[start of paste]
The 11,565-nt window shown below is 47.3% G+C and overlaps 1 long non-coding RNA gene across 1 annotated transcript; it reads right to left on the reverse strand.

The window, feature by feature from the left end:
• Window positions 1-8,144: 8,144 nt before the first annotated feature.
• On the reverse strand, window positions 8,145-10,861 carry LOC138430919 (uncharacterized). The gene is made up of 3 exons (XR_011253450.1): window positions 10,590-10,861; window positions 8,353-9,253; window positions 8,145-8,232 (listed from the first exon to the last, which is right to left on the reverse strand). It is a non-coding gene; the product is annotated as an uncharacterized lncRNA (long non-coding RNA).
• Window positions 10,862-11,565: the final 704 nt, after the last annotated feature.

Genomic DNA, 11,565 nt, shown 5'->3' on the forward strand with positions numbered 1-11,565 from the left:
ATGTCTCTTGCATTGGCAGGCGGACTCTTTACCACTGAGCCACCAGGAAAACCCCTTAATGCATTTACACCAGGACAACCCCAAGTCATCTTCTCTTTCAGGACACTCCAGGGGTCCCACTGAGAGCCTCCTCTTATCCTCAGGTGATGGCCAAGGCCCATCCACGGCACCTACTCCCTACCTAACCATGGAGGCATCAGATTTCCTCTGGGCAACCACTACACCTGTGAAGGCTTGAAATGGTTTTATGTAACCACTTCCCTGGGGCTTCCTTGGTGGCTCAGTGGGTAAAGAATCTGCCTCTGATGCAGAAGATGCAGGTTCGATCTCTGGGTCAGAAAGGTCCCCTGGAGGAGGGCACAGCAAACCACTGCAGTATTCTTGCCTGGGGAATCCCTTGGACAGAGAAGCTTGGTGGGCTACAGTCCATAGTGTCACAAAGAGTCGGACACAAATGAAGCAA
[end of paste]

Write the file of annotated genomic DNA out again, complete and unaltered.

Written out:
The 11,565-nt window shown below is 47.3% G+C and overlaps 1 long non-coding RNA gene across 1 annotated transcript; it reads right to left on the reverse strand.

The window, feature by feature from the left end:
• Window positions 1-8,144: 8,144 nt before the first annotated feature.
• On the reverse strand, window positions 8,145-10,861 carry LOC138430919 (uncharacterized). The gene is made up of 3 exons (XR_011253450.1): window positions 10,590-10,861; window positions 8,353-9,253; window positions 8,145-8,232 (listed from the first exon to the last, which is right to left on the reverse strand). It is a non-coding gene; the product is annotated as an uncharacterized lncRNA (long non-coding RNA).
• Window positions 10,862-11,565: the final 704 nt, after the last annotated feature.

Genomic DNA, 11,565 nt, shown 5'->3' on the forward strand with positions numbered 1-11,565 from the left:
ATGTCTCTTGCATTGGCAGGCGGACTCTTTACCACTGAGCCACCAGGAAAACCCCTTAATGCATTTACACCAGGACAACCCCAAGTCATCTTCTCTTTCAGGACACTCCAGGGGTCCCACTGAGAGCCTCCTCTTATCCTCAGGTGATGGCCAAGGCCCATCCACGGCACCTACTCCCTACCTAACCATGGAGGCATCAGATTTCCTCTGGGCAACCACTACACCTGTGAAGGCTTGAAATGGTTTTATGTAACCACTTCCCTGGGGCTTCCTTGGTGGCTCAGTGGGTAAAGAATCTGCCTCTGATGCAGAAGATGCAGGTTCGATCTCTGGGTCAGAAAGGTCCCCTGGAGGAGGGCACAGCAAACCACTGCAGTATTCTTGCCTGGGGAATCCCTTGGACAGAGAAGCTTGGTGGGCTACAGTCCATAGTGTCACAAAGAGTCGGACACAAATGAAGCAA